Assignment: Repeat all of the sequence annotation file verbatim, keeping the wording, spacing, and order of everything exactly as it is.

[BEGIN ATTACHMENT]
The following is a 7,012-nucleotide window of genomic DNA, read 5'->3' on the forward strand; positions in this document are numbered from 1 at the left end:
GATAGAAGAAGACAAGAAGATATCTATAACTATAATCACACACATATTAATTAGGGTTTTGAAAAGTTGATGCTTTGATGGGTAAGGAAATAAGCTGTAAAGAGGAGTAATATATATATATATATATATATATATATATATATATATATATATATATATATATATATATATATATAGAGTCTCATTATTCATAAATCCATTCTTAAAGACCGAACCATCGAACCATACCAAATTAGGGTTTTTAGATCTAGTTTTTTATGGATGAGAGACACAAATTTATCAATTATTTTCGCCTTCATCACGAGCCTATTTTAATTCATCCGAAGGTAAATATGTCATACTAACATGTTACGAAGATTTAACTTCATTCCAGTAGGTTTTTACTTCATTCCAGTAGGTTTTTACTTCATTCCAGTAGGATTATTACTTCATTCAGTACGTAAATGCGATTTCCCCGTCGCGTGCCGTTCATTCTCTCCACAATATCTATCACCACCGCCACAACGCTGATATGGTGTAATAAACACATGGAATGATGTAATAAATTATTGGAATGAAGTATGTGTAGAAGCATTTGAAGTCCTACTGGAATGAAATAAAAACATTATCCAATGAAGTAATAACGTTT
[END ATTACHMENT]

The following is a 7,012-nucleotide window of genomic DNA, read 5'->3' on the forward strand; positions in this document are numbered from 1 at the left end:
GATAGAAGAAGACAAGAAGATATCTATAACTATAATCACACACATATTAATTAGGGTTTTGAAAAGTTGATGCTTTGATGGGTAAGGAAATAAGCTGTAAAGAGGAGTAATATATATATATATATATATATATATATATATATATATATATATATATATATATATATATATATATAGAGTCTCATTATTCATAAATCCATTCTTAAAGACCGAACCATCGAACCATACCAAATTAGGGTTTTTAGATCTAGTTTTTTATGGATGAGAGACACAAATTTATCAATTATTTTCGCCTTCATCACGAGCCTATTTTAATTCATCCGAAGGTAAATATGTCATACTAACATGTTACGAAGATTTAACTTCATTCCAGTAGGTTTTTACTTCATTCCAGTAGGTTTTTACTTCATTCCAGTAGGATTATTACTTCATTCAGTACGTAAATGCGATTTCCCCGTCGCGTGCCGTTCATTCTCTCCACAATATCTATCACCACCGCCACAACGCTGATATGGTGTAATAAACACATGGAATGATGTAATAAATTATTGGAATGAAGTATGTGTAGAAGCATTTGAAGTCCTACTGGAATGAAATAAAAACATTATCCAATGAAGTAATAACGTTT